i was just up on the roof a couple of hours ago. i saw the damage. the roof is a torch down roof. it is old. i looked and it is heaving in places and coming off the building. the damage done to the roof was only in a small 15 x 15 foot area. i looked and felt around.. the bulk of the damage is in areas that do not have water damage. the area where there is not much damage is where he is complaining about. i talked to one guy today and he told me that i can get some roof patch and fix it with that. all it is is some gashes in the rubber. they arent that bad and can be fixed without much effort. the area where the leak is you can tell. everthing in that area is really soft. and that is where the leak is. i know this because i saw the leak from the inside. so the worst i should have to do is go and put down some tar. i will go and see him this week i think.. i have a good lawyer if i need one. a very good lawyer. :) to fix what i did he shouldnt be able to sue me. i think we would be even. or whatever. his roof is already bad. if you look at the whole thing you can see heaving all over the place. the building is old and torch down roofs only last 10 years tops i hear. so he really has no case...
  17. plowjockey

    plowjockey PlowSite.com Sponsor
    Messages: 622

    I'm sure that you want to do what's right but IMO you should at least consult with your lawyer first and then if he advises you to go ahead and negotiate a fix with this man I would most certainly have something in writing and witnessed before doing any work.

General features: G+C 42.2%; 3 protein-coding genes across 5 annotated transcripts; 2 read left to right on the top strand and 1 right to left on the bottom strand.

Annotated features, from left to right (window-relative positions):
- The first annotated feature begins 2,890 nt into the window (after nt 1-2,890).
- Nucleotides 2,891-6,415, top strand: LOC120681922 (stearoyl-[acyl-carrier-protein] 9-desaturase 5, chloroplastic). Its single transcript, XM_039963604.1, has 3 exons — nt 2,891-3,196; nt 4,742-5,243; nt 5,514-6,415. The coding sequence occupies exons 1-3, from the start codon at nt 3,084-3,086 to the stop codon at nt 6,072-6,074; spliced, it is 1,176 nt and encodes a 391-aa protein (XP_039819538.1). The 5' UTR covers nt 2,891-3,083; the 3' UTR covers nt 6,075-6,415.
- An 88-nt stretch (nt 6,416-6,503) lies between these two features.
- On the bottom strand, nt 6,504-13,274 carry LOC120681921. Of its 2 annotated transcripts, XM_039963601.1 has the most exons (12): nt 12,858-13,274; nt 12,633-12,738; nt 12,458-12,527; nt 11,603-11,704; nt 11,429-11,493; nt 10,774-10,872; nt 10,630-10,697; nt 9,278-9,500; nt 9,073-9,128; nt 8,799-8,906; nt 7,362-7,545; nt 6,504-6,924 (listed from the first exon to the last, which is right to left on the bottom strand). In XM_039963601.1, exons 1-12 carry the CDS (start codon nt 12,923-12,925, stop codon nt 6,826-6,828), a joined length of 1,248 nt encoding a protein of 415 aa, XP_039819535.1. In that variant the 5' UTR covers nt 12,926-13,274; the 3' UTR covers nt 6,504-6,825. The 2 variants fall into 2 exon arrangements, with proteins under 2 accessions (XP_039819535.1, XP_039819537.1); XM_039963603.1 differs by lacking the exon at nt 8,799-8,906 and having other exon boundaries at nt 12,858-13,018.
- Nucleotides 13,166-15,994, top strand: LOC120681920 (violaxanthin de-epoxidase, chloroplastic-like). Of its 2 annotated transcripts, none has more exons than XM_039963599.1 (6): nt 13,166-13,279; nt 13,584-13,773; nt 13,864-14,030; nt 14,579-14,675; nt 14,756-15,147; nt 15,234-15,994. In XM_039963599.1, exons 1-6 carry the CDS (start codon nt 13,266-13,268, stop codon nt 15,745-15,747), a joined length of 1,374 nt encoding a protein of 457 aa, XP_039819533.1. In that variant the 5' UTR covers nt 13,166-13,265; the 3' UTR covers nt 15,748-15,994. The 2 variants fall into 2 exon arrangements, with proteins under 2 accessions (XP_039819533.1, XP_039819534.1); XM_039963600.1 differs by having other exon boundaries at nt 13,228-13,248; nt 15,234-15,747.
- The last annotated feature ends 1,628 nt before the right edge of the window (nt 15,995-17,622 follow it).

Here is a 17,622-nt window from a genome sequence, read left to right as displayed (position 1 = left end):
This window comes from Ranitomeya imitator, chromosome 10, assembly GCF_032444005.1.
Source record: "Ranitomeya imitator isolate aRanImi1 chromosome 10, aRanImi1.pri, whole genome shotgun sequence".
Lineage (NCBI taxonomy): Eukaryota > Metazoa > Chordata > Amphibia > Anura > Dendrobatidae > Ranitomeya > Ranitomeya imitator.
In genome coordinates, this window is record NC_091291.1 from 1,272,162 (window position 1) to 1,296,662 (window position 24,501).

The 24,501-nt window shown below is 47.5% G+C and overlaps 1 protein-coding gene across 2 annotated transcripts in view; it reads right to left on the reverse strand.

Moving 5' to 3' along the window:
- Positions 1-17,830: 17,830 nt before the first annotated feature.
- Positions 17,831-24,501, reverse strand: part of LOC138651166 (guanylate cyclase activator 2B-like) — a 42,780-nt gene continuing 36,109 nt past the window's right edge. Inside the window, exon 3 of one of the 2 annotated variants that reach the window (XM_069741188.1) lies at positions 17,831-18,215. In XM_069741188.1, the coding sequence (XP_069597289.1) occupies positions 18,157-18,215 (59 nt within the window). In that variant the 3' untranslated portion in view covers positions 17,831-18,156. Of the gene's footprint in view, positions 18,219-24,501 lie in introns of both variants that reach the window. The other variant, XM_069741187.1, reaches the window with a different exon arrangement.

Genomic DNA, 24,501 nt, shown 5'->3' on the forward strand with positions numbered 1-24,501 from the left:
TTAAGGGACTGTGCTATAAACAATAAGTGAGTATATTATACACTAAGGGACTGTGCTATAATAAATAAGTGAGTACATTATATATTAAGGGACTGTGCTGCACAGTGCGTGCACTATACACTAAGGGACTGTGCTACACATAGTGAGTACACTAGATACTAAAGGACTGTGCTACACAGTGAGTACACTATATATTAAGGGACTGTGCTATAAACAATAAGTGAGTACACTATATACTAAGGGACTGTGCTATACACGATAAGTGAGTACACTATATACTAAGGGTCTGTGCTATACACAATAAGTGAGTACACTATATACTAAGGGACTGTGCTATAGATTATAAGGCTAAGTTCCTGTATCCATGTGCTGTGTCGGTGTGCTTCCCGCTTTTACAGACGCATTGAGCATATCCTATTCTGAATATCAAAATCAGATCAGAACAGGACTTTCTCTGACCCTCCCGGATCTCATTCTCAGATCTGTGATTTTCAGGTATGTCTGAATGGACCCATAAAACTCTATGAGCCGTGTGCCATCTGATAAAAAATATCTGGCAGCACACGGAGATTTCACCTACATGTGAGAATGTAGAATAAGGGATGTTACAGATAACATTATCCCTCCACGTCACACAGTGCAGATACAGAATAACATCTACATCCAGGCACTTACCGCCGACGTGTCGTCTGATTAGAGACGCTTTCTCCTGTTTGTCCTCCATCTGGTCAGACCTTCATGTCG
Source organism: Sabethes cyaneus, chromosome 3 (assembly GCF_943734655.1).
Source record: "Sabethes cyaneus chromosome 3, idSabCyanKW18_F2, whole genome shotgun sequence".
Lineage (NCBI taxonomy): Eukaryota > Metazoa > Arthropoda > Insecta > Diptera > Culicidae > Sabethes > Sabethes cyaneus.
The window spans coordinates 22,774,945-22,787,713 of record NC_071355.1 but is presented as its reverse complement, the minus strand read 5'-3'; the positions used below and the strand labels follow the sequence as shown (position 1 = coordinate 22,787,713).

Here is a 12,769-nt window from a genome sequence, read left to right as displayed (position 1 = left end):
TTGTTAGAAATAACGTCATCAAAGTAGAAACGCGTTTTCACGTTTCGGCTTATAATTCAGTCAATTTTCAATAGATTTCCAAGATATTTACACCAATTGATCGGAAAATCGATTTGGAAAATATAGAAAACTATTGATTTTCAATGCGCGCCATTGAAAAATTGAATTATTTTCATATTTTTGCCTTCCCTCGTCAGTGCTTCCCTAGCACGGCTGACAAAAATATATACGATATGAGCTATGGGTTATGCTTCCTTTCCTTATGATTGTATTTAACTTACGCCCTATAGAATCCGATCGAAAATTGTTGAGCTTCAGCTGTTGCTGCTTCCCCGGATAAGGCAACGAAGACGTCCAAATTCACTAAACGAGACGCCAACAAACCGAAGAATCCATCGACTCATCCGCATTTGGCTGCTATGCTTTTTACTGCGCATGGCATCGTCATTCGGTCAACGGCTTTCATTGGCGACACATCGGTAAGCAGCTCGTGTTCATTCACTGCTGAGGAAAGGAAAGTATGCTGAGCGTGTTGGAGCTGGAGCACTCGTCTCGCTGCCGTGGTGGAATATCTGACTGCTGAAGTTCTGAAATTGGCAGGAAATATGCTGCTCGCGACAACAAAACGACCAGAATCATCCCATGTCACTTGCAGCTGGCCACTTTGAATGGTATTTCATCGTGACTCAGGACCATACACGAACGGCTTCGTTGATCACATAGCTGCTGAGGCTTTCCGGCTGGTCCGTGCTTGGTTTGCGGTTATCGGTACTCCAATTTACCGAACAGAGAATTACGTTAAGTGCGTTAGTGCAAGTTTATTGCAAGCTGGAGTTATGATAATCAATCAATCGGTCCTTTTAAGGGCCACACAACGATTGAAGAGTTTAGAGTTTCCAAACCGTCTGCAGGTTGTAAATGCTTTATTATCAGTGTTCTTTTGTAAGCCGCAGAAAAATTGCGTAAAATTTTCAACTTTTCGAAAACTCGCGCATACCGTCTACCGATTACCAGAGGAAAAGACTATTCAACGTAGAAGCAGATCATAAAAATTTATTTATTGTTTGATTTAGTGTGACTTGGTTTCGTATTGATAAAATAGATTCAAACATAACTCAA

Just my two cents

  18. torque20

    torque20 Junior Member
    Messages: 18


    Howd you get your plow and truck on the roof?
  19. plowking35

    plowking35 2000 Club Member
    from SE CT
    Messages: 2,923

    Which is it? Rubber or torch down? They are two very different roofing systems. Both can be repaired very easily, and tar isnt the way to do it. I would be very leery of doing any more work for this man.
    Plus not to be mean, but you alread got into trouble by doing work outside the scope of your business, do you really want to go down that road again. Get a pro.
  20. Alan

    Alan PlowSite.com Addict
    Messages: 1,393

    I'm not familiar with the term "torch down" roof,, just what is it? And like Dino says, you're just looking for more problems if you decide to play roofer.